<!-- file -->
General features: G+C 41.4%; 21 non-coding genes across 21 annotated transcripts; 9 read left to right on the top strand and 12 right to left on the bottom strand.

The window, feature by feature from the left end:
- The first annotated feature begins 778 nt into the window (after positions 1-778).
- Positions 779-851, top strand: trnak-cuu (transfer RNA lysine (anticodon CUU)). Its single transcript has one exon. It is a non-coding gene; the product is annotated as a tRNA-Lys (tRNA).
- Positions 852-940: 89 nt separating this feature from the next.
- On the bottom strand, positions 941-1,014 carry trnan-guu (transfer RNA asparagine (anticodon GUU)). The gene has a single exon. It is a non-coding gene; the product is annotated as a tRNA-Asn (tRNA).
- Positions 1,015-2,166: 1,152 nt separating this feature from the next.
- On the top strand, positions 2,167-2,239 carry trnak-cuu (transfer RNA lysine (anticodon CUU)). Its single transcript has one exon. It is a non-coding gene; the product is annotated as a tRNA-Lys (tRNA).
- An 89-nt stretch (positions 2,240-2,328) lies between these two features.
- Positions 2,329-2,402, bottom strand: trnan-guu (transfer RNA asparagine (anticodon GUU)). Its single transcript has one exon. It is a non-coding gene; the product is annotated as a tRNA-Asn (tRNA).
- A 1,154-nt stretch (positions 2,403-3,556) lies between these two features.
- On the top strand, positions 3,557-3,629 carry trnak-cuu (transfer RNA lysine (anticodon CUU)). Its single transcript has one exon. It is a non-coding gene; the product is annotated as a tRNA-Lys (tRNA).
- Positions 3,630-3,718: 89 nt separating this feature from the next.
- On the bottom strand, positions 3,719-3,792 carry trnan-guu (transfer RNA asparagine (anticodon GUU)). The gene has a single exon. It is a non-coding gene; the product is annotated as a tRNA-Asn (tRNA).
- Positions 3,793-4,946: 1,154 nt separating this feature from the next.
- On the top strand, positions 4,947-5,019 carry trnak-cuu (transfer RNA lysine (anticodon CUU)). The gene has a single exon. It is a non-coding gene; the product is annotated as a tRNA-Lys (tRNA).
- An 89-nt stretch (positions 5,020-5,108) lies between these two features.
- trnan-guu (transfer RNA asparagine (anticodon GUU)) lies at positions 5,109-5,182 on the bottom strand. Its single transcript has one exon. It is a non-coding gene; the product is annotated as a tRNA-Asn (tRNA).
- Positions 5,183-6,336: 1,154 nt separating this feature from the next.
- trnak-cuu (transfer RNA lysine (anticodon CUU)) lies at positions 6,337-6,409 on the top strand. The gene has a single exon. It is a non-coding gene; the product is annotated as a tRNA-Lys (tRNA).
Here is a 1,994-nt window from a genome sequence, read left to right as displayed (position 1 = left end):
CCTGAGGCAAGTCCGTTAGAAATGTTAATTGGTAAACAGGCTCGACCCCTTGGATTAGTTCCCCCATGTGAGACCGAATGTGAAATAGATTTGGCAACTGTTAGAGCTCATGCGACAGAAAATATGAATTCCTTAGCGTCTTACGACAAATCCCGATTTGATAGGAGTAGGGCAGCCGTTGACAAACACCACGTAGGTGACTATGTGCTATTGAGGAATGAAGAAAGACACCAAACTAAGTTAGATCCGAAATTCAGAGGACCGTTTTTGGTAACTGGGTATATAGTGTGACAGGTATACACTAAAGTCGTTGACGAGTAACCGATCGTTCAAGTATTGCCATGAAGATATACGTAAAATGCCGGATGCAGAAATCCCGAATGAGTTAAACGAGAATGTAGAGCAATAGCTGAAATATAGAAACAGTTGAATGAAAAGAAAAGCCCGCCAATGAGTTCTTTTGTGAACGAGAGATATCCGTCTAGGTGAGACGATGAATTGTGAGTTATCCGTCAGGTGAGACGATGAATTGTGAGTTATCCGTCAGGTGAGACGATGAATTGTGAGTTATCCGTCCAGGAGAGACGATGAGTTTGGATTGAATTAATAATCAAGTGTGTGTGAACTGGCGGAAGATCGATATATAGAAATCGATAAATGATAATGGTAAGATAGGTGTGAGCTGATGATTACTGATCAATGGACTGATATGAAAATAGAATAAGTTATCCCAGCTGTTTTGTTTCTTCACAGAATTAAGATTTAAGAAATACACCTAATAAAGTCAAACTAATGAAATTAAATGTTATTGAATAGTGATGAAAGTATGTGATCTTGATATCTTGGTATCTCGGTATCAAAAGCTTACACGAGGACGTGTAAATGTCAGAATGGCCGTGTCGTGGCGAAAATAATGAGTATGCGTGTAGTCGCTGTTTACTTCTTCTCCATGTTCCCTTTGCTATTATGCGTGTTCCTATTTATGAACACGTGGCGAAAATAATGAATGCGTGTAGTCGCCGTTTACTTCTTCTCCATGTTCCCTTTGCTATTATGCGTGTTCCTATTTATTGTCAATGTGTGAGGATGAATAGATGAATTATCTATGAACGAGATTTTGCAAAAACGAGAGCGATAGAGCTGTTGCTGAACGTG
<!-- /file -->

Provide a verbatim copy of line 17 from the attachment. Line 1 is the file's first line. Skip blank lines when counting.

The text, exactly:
- An 89-nt stretch (positions 5,020-5,108) lies between these two features.